Please Help Me with Comments and Questions

I’m sure that this approach to recovery can work for people, but I worry that I’m not yet explaining things here clearly enough. My thinking benefits immensely from the comments and questions you guys leave on here, so please feel free to add these below.

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7 thoughts on “Write Your Way Out of Recovery – The Bruce Lee Method

  1. Hi Paul. I’m eager to learn more about your progress with this project when you first talked about it the other week.

    Coincidentally, a few weeks ago I started thinking myself about starting some sort of personal blog. LIkely not for public consumption, but just as a place to document my thoughts and struggles with recovery and depression. I actually find it very therapeutic to sit down and think through these things and put my thoughts down in writing.

    I should mention that what sparked me into the idea originally was that I found it beneficial to engage in some written cognitive behavioral exercises in a recent book I started (“Feeling Good”). I’ve always really enjoyed writing, especially emails to friends, commenting in online communities, and so on, so I do wonder if starting a blog specifically focusing on my recovery would be good for me.

    Unfortunately, I’m just so pressed for time, that I don’t know if I could commit to any writing projects right now. I barely even have to time comment on your blog regularly, as much as I’d like to.

    On another level, I also wonder if writing is the best option for me. I like it and am comfortable with it because it keeps me in a safe zone I have control over. But sometimes I think I need more social forms of support (i.e. a support group, therapist, etc). Those are options that are less attractive to me for a variety of reasons. So there are good and possibly not so good sides to writing and recovery (though mainly good).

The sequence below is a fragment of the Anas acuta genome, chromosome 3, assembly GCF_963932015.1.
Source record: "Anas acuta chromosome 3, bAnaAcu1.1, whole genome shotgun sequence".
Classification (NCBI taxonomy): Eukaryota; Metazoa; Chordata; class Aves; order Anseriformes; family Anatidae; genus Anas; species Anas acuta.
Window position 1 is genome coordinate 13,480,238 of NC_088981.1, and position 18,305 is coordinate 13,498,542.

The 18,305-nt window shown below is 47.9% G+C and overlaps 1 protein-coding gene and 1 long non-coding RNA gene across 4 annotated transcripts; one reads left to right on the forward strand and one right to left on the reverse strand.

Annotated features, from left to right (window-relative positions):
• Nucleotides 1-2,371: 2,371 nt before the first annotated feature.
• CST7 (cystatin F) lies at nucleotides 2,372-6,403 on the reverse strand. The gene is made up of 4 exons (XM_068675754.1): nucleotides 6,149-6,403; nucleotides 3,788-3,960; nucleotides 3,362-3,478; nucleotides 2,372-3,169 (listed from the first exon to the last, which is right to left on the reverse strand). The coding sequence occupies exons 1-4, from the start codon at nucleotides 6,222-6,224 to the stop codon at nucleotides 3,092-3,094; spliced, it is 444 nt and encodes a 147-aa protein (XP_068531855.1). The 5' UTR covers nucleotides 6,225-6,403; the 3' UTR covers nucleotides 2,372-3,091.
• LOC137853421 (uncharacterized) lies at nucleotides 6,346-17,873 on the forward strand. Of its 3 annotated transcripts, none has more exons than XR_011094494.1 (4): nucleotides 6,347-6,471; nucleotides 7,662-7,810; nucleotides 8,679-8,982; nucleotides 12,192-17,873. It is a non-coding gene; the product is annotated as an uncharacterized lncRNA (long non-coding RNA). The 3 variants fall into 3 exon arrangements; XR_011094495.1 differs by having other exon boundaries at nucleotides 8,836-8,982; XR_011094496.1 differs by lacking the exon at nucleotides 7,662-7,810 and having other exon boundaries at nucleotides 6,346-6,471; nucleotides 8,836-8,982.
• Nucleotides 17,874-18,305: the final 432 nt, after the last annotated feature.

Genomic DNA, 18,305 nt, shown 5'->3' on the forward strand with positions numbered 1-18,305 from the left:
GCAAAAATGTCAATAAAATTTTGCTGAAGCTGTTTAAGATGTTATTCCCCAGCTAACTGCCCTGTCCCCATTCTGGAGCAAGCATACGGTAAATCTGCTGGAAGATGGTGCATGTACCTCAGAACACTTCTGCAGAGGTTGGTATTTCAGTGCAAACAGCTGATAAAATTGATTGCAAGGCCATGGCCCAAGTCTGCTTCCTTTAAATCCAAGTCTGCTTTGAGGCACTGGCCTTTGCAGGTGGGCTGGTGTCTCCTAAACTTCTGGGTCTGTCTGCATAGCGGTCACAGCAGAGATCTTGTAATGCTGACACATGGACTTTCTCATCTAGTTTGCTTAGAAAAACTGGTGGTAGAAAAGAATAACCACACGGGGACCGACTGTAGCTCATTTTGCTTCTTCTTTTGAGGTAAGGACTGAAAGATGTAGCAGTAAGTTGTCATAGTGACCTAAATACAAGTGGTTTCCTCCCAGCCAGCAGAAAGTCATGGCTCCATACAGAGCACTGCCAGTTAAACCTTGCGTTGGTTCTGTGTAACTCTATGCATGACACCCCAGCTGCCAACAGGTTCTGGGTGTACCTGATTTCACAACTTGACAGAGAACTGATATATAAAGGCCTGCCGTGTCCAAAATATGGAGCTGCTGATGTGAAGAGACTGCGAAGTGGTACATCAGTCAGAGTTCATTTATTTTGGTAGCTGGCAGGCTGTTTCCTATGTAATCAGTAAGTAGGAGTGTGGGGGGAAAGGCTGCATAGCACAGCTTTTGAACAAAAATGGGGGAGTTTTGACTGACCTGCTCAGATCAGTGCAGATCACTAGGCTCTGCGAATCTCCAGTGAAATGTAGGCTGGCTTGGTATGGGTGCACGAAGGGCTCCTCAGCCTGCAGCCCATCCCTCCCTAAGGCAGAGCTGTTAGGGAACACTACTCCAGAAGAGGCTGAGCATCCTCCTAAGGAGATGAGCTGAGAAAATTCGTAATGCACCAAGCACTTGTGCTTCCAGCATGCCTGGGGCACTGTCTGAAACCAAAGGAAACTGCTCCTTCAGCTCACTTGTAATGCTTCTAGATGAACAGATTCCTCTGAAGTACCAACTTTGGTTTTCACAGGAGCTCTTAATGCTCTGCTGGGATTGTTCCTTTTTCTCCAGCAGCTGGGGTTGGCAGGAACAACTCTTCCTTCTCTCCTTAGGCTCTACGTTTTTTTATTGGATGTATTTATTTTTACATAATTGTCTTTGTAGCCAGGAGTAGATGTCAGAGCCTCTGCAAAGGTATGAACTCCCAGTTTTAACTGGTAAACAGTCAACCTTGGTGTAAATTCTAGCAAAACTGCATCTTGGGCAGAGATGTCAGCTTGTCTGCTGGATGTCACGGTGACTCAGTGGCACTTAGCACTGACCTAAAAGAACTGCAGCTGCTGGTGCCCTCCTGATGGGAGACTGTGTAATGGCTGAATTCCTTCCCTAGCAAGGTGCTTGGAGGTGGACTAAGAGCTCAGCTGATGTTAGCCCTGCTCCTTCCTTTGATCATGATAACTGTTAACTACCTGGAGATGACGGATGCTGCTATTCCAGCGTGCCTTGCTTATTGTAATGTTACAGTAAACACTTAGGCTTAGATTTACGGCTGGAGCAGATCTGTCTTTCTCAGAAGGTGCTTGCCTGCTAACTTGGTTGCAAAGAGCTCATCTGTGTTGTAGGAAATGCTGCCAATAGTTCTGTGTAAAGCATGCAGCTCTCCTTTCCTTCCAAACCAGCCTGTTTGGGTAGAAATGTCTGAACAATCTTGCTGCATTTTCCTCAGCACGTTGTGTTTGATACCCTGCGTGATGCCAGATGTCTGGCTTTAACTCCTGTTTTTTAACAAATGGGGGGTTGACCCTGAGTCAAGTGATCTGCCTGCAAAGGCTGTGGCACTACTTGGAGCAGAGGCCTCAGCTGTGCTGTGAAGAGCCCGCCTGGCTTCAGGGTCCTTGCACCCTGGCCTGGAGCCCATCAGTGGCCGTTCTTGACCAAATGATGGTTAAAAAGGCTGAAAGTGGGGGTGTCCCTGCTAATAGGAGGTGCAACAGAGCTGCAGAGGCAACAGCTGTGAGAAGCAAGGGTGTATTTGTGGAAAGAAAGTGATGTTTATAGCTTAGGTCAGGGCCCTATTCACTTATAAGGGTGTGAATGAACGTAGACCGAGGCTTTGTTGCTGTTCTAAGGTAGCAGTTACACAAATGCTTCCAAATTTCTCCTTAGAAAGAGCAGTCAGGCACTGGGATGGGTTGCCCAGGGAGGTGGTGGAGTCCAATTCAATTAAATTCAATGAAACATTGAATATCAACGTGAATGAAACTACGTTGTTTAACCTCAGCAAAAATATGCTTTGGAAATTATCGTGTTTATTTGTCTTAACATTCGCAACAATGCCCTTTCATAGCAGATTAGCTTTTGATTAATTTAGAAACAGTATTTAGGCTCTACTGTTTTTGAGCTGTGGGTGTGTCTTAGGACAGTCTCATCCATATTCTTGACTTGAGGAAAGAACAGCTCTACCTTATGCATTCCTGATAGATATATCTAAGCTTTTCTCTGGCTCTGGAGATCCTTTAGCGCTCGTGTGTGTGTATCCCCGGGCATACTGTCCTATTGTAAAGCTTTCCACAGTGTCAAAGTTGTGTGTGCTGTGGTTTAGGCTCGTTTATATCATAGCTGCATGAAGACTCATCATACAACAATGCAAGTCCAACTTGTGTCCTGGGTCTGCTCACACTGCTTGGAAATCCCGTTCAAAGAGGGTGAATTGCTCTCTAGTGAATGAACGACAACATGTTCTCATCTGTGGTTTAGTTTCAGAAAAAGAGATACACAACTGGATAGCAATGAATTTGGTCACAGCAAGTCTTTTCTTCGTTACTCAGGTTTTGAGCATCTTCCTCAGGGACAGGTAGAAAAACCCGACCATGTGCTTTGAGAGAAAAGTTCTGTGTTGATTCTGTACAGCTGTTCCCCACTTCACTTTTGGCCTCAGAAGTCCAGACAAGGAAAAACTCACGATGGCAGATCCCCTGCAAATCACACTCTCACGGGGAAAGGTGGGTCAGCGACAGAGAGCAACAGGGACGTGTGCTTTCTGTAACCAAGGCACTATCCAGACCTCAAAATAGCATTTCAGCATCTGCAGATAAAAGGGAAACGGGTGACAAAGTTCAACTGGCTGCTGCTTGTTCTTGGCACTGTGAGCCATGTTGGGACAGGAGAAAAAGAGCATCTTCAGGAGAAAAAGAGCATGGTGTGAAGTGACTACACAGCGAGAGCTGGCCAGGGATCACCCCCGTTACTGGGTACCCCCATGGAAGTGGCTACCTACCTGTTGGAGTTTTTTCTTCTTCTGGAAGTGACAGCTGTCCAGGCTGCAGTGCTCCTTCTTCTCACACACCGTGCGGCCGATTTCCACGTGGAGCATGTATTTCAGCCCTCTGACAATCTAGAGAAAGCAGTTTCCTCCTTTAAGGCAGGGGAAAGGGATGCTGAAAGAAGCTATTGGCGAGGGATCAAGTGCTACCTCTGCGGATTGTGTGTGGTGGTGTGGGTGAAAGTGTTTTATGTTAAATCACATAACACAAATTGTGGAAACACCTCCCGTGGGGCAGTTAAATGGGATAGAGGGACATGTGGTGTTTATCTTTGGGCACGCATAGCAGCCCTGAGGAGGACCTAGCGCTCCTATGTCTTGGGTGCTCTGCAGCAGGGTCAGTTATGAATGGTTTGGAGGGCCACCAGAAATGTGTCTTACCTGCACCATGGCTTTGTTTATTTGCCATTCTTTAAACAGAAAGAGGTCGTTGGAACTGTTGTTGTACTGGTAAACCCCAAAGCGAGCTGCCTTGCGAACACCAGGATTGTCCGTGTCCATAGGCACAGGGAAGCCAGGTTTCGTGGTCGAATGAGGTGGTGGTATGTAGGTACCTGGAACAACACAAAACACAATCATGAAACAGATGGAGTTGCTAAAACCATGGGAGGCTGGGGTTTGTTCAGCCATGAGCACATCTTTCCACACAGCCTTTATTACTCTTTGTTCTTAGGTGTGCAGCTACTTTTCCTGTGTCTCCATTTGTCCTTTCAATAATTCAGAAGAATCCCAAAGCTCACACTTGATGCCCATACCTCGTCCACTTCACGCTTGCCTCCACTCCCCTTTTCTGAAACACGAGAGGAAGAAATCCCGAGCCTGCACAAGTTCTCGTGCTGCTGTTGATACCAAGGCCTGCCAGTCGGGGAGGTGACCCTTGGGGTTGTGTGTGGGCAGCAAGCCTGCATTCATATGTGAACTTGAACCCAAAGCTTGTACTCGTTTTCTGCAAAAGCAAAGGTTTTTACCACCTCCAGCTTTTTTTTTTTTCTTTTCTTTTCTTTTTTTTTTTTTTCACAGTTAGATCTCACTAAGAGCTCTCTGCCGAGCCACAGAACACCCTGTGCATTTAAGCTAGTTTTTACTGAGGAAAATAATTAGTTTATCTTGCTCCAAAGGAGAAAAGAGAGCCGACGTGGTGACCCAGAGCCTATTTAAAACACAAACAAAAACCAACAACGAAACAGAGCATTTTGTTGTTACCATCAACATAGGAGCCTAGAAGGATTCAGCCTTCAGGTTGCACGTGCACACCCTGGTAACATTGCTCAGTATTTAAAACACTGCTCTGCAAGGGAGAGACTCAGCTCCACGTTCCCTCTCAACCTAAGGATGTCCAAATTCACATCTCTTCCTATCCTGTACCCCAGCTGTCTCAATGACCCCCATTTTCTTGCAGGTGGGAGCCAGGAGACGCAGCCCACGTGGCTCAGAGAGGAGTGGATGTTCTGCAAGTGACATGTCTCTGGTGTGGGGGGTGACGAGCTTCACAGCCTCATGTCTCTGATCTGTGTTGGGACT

Anyway, I’m just ruminating now (in writing). Guess this is a good thing. 🙂

    1. Hi Tan, I was hoping that you would be one of the people to leave a comment after this post. I understand your reservations about writing, and it is probably not something that will work for everyone. I’ve found that this activity is constantly pushing me out of my safe zone because it is harder to delude myself if my bullshit is there in black and white. I often end up writing about things that make me feel incredibly uncomfortable – things that I’d prefer to keep hidden, but it can be like opening a valve and I’m not really been in control of what comes out. Like last year and my financial worries, I would never have admitted to other people how vulnerable I felt if it wasn’t for this blog. Writing has forced me to face to face the reality of my situation more than any other human could possibly do – it is too easy to question their motives and dismiss what they say, but I can’t do this when the truth is coming from me. I do agree though, that social support can be a huge help for some of us.

      I do hope that you one day get around to creating a blog where you will be able to share your thoughts and experiences. I’m sure that other people could benefit from what you have to say.

  2. love this and writing is helping me stay sober! it’s definitely one of my tools! this would be a good post for the new link up i did today “sober sundays” because it will help the newcomer.

  3. Thanks for writing this Paul. I am inspired. I have looked into a variety of recovery programmes and always thought and felt that there is something missing. That something is ‘me’ and how I really want to live my life. I will start a personal blog about recovery, probably anonymously to start with and bring in all the threads that I like about programmes that I have experience of and aspects I don’t find useful. This blog will be for me to unravel the mystery of my own sense of being blocked around recovery, and if it helps anyone else then great.

    1. That sounds like a great idea Daniel. Let me know when/if you feel ready to share your blog with the world. I think the best thing about writing this stuff down is it gets the nonsense out of our heads to where we can deal with it. I think we all have the answers we need inside, and the key is to keep digging until we hit gold. As far as I can see, the only right path in recovery is the one that works for us.